The new mayor in Ithaca is changing course on her planned nomination for police chief.
In a joint-statement from Mayor-elect Laura Lewis and Acting Chief John Joly the City will go another direction.
Just a few days earlier it appeared the City was on the brink of naming Joly the next chief of police, and that he had Lewis’ support.
Now, the City of Ithaca will start over.
“Last week, I nominated Acting Chief Joly for the position of Police Chief. He has a long history of dedicated service to the department, including as Deputy Chief and, during the past challenging 19 months, as Acting Chief. I believe his experience could have served the department and City well going forward,” the statement from Lewis began. “After careful consideration, however, I believe it is necessary to change course now and reopen the search. I respect the fact that a number of my colleagues disagreed with my recommendation and so I will be removing this appointment from the December 7 Common Council agenda.”
She called it an ‘extremely difficult decision’ and said future plans for a reopened search would be outlined in the near future.
For his part, Acting Chief Joly said he was ‘disappointed’ by Common Council’s conclusion on his proposed appointment.
“I’m confident I would have continued to serve the City and the Department well as Chief, but I also respect that this is a decision that the Common Council needs to support. I wish the IPD all the best and, like all of us, wish the Mayor success in recruiting another excellent candidate to this crucial and difficult role.”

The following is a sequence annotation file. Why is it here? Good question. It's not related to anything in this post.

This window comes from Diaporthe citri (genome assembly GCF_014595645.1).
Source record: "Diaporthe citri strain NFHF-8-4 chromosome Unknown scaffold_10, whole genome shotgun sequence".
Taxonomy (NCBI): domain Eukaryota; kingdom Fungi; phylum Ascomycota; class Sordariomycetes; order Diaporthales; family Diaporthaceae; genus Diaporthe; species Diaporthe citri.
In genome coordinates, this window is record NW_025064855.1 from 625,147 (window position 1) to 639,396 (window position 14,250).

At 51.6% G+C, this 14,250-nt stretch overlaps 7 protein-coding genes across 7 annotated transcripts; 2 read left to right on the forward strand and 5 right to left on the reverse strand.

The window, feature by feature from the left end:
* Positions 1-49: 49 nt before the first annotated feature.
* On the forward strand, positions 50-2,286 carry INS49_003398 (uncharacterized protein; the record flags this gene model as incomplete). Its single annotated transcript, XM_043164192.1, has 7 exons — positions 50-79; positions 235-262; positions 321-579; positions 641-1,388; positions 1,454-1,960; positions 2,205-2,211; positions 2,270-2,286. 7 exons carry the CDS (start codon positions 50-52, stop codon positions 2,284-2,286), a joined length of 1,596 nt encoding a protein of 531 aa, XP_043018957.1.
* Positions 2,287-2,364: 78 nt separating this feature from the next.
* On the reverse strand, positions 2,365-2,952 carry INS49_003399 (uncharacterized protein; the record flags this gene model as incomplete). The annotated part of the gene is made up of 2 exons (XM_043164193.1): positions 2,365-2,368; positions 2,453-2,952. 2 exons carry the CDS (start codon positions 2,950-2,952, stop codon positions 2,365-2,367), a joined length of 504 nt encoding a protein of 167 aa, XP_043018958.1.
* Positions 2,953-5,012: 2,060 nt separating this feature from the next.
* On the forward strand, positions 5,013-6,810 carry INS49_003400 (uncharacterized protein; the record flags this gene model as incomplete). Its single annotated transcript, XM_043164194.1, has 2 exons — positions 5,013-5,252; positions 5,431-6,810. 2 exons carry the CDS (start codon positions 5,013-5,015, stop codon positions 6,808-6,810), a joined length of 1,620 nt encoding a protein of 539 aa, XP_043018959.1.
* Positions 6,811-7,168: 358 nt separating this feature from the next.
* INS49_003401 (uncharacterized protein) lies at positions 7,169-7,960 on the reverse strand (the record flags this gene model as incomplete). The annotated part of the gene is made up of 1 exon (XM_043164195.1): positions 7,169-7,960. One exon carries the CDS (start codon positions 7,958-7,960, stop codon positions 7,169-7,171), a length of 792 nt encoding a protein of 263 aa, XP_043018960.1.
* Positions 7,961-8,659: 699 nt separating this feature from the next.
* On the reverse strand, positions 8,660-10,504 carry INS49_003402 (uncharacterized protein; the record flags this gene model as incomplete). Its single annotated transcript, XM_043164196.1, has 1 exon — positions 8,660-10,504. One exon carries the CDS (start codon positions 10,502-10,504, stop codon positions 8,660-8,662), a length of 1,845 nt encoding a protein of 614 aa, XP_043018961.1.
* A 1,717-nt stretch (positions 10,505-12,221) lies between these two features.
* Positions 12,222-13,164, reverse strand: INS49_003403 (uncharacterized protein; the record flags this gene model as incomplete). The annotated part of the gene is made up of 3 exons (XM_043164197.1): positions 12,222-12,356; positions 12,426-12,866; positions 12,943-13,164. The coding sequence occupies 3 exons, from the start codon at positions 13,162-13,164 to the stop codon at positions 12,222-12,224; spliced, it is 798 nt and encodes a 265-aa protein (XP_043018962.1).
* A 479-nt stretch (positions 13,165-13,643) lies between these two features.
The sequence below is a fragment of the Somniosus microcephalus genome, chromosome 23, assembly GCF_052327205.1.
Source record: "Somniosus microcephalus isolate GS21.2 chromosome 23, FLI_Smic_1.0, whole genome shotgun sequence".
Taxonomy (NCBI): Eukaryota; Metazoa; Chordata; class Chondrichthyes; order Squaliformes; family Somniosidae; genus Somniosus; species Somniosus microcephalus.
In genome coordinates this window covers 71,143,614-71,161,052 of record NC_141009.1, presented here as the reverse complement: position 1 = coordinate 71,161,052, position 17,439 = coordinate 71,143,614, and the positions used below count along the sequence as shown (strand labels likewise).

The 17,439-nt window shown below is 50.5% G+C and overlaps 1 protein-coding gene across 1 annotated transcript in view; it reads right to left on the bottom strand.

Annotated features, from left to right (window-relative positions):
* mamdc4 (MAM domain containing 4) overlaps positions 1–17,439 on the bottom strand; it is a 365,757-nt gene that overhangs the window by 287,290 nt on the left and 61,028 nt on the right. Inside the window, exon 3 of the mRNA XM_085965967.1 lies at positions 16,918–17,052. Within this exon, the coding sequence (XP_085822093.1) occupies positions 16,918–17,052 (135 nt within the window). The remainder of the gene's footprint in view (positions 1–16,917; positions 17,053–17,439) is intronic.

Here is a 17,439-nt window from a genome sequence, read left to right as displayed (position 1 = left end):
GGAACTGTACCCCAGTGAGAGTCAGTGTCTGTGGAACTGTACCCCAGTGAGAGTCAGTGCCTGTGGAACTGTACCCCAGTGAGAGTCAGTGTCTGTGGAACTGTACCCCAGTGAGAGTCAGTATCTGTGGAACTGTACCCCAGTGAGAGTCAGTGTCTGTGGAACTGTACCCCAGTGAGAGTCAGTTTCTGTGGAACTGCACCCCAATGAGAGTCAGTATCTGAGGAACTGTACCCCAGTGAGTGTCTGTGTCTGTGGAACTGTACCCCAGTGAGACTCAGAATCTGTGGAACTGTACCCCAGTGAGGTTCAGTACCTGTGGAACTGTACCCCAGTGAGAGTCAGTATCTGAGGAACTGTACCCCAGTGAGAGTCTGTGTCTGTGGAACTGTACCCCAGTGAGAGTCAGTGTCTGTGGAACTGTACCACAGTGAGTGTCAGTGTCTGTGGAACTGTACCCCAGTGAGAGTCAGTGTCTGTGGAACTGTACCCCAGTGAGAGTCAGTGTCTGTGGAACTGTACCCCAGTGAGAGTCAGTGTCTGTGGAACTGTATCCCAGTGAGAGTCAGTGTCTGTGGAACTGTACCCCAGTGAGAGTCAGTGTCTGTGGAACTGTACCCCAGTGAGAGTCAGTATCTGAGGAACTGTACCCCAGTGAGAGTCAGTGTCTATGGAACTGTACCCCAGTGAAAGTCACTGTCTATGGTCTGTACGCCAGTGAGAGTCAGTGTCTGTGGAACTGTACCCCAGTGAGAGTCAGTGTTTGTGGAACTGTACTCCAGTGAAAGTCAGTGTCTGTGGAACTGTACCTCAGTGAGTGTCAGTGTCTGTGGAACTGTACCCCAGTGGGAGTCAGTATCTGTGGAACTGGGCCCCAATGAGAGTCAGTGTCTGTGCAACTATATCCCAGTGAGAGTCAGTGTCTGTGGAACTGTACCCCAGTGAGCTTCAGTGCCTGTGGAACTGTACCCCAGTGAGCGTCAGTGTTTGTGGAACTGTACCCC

The circumstances that led to this moment were reported on by The Ithaca Voice. There were three candidates and a lengthy, public interview process. In addition to Joly, IPD lieutenant Scott Garin and Binghamton Police Department Captain Chris Bracco were finalists.
The Voice reported on Monday that Joly’s appointment had been ‘subtly slipped’ into the end of the Common Council meeting slated for Wednesday. The issue appears to be that Joly was not the selection committee’s choice. Common Council had created a selection committee to navigate the hiring process, and out of that committee came Garin.
It’s unclear why Lewis, who has faced an array of challenges since Election Day, wanted to go with Joly over Garin. But slipping his name into the agenda wasn’t received well by members of Common Council. There have been high-profile staff departures from City Hall, and union negotiations resulting in an array of press releases from competing sides sent to local media outlets.